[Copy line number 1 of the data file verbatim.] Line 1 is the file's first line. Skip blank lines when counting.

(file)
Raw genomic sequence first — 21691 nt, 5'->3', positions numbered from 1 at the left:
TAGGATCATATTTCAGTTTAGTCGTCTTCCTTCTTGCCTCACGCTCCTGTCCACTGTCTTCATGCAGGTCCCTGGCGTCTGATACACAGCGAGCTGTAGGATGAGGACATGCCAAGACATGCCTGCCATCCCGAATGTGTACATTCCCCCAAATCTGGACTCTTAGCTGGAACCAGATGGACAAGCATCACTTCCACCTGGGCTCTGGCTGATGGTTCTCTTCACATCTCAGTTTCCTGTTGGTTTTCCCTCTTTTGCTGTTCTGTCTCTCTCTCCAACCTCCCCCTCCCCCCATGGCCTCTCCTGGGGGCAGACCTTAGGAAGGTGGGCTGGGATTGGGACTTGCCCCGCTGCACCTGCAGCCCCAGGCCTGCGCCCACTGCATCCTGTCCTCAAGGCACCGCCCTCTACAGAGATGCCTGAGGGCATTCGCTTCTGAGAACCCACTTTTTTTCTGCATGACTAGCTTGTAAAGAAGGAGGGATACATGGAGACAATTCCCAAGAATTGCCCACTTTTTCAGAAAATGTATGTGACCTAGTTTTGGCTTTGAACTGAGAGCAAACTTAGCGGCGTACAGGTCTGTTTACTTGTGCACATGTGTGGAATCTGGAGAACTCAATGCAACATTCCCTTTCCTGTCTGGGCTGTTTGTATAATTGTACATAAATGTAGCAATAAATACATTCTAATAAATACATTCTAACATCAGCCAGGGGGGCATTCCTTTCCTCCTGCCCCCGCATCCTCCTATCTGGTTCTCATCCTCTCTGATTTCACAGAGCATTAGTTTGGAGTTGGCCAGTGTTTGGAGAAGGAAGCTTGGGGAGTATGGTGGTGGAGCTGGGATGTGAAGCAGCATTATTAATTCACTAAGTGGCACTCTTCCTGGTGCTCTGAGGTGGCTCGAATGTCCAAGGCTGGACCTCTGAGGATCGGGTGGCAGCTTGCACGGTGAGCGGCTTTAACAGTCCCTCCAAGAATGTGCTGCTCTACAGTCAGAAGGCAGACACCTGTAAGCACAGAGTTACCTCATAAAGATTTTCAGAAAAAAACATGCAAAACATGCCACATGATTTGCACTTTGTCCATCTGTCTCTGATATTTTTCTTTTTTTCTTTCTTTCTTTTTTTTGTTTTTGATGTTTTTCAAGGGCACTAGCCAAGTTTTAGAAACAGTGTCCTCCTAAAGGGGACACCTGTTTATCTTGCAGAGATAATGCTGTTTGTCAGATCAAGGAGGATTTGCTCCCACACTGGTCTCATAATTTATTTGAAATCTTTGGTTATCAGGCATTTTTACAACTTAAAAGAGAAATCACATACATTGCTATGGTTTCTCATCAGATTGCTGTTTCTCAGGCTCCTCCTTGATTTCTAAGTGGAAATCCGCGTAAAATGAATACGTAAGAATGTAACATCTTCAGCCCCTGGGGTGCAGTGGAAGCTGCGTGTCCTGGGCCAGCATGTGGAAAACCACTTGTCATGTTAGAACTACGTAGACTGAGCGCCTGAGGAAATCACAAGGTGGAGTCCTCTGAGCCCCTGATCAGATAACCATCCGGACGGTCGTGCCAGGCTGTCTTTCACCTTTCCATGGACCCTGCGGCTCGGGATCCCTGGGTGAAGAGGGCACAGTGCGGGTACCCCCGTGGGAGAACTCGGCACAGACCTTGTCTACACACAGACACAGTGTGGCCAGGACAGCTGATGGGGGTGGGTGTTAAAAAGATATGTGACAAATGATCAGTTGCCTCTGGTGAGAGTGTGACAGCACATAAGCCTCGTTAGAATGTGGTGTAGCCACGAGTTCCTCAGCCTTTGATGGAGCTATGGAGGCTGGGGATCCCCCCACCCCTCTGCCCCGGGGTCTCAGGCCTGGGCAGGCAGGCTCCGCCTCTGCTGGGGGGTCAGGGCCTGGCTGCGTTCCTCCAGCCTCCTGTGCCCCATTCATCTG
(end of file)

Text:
Raw genomic sequence first — 21691 nt, 5'->3', positions numbered from 1 at the left: